U.S. Partner: Richard P. Dick (The Ohio State University)
Project Dates: August 2013 to July 2016
A major challenge facing Senegal is the capacity to feed a rapidly growing population against a background of climate change and low inherent soil fertility. Scientifically validated agricultural systems are now urgently needed that optimize crop productivity despite water and heat stresses. With previous support from the National Science Foundation, the collaboration to date between the Senegalese and U.S. scientists working on this PEER Science project has led to the discovery of two previously unrecognized shrub species that can coexist with crops on smallholder farms and have the ability to lift water from wet sub- to dry surface soil and to improve the soil. The primary goals of this new project are to understand how the harboring of beneficial nematodes (microscopic roundworms) and arbuscular mycorrhiza fungi (AMF) by shrub roots and associated rhizosphere can increase or maintain crop productivity in a climate change scenario of greater water and temperature stress. The project will be mainly based on lab experiments in a climate chamber with humidity and illumination to generate varying climate scenarios.
The main expected outcome will be progress toward developing optimized shrub-crop systems that will help subsistence farmers withstand climatic change stress. The project should serve USAID strategies of (1) adapting agricultural systems to increase, or at least, maintain crop production in climate changes while preserving biodiversity and related services at field scale, (2) creating wealth through better management of Senegal’s natural resources and development of sustainable agriculture, and (3) strengthening institutional and human capacities in the fields of agricultural education and research that benefit to smallholder farmers.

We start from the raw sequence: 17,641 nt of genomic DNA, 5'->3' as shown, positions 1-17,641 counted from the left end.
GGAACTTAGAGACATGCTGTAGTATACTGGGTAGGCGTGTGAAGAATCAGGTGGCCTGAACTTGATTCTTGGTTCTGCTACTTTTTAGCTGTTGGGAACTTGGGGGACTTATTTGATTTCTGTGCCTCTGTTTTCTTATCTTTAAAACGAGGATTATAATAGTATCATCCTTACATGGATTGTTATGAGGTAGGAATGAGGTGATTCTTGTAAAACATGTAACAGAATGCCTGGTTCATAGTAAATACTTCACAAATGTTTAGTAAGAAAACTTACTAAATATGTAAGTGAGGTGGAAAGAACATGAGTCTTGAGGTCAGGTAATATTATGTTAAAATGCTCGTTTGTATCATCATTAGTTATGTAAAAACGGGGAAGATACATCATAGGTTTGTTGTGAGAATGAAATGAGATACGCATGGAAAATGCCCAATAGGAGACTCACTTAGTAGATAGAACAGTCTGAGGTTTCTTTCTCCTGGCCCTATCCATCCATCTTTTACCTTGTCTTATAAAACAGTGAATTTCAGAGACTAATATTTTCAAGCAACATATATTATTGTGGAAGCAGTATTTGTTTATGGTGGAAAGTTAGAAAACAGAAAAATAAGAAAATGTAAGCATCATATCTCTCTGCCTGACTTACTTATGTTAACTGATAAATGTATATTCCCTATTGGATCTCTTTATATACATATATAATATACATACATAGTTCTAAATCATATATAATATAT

Summary of Recent Activities
A large portion of this project involves lab experiments in a climate chamber with controlled humidity and illumination to generate climate scenarios. Unfortunately, Dr. Ndour continues to encounter lengthy delays in the process for purchasing the chamber. The Institut Sénégalais de Recherches Agricoles (ISRA) was to make a final bid choice by the end of April 2014 so that the instrument could finally be procured. This has pushed back the experimental schedule, but in the meantime Dr. Ndour and his team plan to refine their research questions using a regular test chamber without climate control. The team has also identified a postdoctoral researcher and is in the process of selecting a PhD student from a pool of recent master’s graduates. The postdoctoral researcher has begun tests on nematofauna in April.
While awaiting their climate chamber, the team has been working with their U.S. partners on the NSF-funded PIRE project in Senegal to organize the 2014 MicroTrop, a four-week intensive course in tropical microbial ecology to be held May 19-June 13. The purpose of the course is to develop scientific knowledge within the context of practical applications to solve agricultural challenges in a sustainable and ecological manner and create the basis for future international collaborations. The curriculum and a multinational group of faculty have been selected. Of the ten African students taking part in the course, five are being funded by the PEER project.
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